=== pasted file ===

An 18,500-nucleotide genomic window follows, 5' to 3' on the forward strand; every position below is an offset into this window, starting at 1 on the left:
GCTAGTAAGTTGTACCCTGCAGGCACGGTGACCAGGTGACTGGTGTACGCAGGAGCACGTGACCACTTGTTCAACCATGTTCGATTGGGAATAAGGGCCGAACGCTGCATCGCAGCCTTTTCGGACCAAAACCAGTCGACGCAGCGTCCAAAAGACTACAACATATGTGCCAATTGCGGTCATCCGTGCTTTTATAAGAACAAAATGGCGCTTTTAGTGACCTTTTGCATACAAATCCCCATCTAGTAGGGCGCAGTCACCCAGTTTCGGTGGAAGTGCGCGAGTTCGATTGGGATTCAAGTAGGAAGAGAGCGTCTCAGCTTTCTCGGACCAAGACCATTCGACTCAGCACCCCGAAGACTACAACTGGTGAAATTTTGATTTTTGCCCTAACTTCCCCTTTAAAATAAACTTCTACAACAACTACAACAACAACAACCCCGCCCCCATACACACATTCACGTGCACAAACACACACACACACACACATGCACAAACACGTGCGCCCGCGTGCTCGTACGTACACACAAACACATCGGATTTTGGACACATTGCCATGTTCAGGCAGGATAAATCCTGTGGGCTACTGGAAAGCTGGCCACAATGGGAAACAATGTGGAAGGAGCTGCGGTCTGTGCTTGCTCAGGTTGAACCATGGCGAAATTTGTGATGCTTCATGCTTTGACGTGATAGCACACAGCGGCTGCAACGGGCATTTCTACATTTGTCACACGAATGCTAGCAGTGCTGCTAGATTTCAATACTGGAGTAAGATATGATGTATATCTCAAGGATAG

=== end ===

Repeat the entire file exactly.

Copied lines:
An 18,500-nucleotide genomic window follows, 5' to 3' on the forward strand; every position below is an offset into this window, starting at 1 on the left:
GCTAGTAAGTTGTACCCTGCAGGCACGGTGACCAGGTGACTGGTGTACGCAGGAGCACGTGACCACTTGTTCAACCATGTTCGATTGGGAATAAGGGCCGAACGCTGCATCGCAGCCTTTTCGGACCAAAACCAGTCGACGCAGCGTCCAAAAGACTACAACATATGTGCCAATTGCGGTCATCCGTGCTTTTATAAGAACAAAATGGCGCTTTTAGTGACCTTTTGCATACAAATCCCCATCTAGTAGGGCGCAGTCACCCAGTTTCGGTGGAAGTGCGCGAGTTCGATTGGGATTCAAGTAGGAAGAGAGCGTCTCAGCTTTCTCGGACCAAGACCATTCGACTCAGCACCCCGAAGACTACAACTGGTGAAATTTTGATTTTTGCCCTAACTTCCCCTTTAAAATAAACTTCTACAACAACTACAACAACAACAACCCCGCCCCCATACACACATTCACGTGCACAAACACACACACACACACACATGCACAAACACGTGCGCCCGCGTGCTCGTACGTACACACAAACACATCGGATTTTGGACACATTGCCATGTTCAGGCAGGATAAATCCTGTGGGCTACTGGAAAGCTGGCCACAATGGGAAACAATGTGGAAGGAGCTGCGGTCTGTGCTTGCTCAGGTTGAACCATGGCGAAATTTGTGATGCTTCATGCTTTGACGTGATAGCACACAGCGGCTGCAACGGGCATTTCTACATTTGTCACACGAATGCTAGCAGTGCTGCTAGATTTCAATACTGGAGTAAGATATGATGTATATCTCAAGGATAG